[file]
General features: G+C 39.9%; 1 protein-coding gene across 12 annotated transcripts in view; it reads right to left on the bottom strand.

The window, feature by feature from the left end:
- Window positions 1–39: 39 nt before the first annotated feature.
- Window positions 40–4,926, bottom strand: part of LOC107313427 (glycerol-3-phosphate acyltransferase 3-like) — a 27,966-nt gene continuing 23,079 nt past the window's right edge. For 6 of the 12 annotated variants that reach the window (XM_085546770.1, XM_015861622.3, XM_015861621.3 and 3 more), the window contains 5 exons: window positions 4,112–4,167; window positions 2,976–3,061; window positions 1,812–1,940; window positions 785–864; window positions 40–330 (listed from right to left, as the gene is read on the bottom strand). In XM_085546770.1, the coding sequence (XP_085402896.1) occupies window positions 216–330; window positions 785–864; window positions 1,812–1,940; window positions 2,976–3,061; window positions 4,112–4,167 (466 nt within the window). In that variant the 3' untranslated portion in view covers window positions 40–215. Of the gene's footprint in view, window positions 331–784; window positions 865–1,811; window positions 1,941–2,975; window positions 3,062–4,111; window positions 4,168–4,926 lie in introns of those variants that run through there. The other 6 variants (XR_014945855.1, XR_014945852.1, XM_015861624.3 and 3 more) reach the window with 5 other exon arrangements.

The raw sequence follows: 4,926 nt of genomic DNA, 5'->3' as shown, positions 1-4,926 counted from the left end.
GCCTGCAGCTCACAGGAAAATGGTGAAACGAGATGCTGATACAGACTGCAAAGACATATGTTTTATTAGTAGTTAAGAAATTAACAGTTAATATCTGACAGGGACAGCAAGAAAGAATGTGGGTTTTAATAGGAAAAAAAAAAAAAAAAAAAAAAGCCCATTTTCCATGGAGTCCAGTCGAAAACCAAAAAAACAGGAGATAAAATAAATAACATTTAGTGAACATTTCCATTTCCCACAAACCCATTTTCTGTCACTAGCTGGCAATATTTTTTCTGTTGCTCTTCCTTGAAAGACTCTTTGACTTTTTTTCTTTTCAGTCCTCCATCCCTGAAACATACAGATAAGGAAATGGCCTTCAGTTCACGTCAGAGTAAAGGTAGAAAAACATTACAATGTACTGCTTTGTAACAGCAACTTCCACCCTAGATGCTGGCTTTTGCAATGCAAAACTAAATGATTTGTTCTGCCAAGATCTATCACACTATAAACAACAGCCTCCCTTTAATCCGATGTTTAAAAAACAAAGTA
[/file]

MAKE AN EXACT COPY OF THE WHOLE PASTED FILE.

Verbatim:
General features: G+C 39.9%; 1 protein-coding gene across 12 annotated transcripts in view; it reads right to left on the bottom strand.

The window, feature by feature from the left end:
- Window positions 1–39: 39 nt before the first annotated feature.
- Window positions 40–4,926, bottom strand: part of LOC107313427 (glycerol-3-phosphate acyltransferase 3-like) — a 27,966-nt gene continuing 23,079 nt past the window's right edge. For 6 of the 12 annotated variants that reach the window (XM_085546770.1, XM_015861622.3, XM_015861621.3 and 3 more), the window contains 5 exons: window positions 4,112–4,167; window positions 2,976–3,061; window positions 1,812–1,940; window positions 785–864; window positions 40–330 (listed from right to left, as the gene is read on the bottom strand). In XM_085546770.1, the coding sequence (XP_085402896.1) occupies window positions 216–330; window positions 785–864; window positions 1,812–1,940; window positions 2,976–3,061; window positions 4,112–4,167 (466 nt within the window). In that variant the 3' untranslated portion in view covers window positions 40–215. Of the gene's footprint in view, window positions 331–784; window positions 865–1,811; window positions 1,941–2,975; window positions 3,062–4,111; window positions 4,168–4,926 lie in introns of those variants that run through there. The other 6 variants (XR_014945855.1, XR_014945852.1, XM_015861624.3 and 3 more) reach the window with 5 other exon arrangements.

The raw sequence follows: 4,926 nt of genomic DNA, 5'->3' as shown, positions 1-4,926 counted from the left end.
GCCTGCAGCTCACAGGAAAATGGTGAAACGAGATGCTGATACAGACTGCAAAGACATATGTTTTATTAGTAGTTAAGAAATTAACAGTTAATATCTGACAGGGACAGCAAGAAAGAATGTGGGTTTTAATAGGAAAAAAAAAAAAAAAAAAAAAAGCCCATTTTCCATGGAGTCCAGTCGAAAACCAAAAAAACAGGAGATAAAATAAATAACATTTAGTGAACATTTCCATTTCCCACAAACCCATTTTCTGTCACTAGCTGGCAATATTTTTTCTGTTGCTCTTCCTTGAAAGACTCTTTGACTTTTTTTCTTTTCAGTCCTCCATCCCTGAAACATACAGATAAGGAAATGGCCTTCAGTTCACGTCAGAGTAAAGGTAGAAAAACATTACAATGTACTGCTTTGTAACAGCAACTTCCACCCTAGATGCTGGCTTTTGCAATGCAAAACTAAATGATTTGTTCTGCCAAGATCTATCACACTATAAACAACAGCCTCCCTTTAATCCGATGTTTAAAAAACAAAGTA